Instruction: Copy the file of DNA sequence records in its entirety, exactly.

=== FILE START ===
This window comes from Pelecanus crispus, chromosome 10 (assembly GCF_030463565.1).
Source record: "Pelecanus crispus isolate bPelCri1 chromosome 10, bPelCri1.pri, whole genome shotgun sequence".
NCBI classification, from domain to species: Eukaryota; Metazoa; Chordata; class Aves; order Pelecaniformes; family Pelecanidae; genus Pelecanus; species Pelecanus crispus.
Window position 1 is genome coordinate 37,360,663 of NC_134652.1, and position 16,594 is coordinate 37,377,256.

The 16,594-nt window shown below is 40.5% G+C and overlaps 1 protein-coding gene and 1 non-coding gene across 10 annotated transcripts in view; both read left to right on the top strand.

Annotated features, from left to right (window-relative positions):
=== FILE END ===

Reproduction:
This window comes from Pelecanus crispus, chromosome 10 (assembly GCF_030463565.1).
Source record: "Pelecanus crispus isolate bPelCri1 chromosome 10, bPelCri1.pri, whole genome shotgun sequence".
NCBI classification, from domain to species: Eukaryota; Metazoa; Chordata; class Aves; order Pelecaniformes; family Pelecanidae; genus Pelecanus; species Pelecanus crispus.
Window position 1 is genome coordinate 37,360,663 of NC_134652.1, and position 16,594 is coordinate 37,377,256.

The 16,594-nt window shown below is 40.5% G+C and overlaps 1 protein-coding gene and 1 non-coding gene across 10 annotated transcripts in view; both read left to right on the top strand.

Annotated features, from left to right (window-relative positions):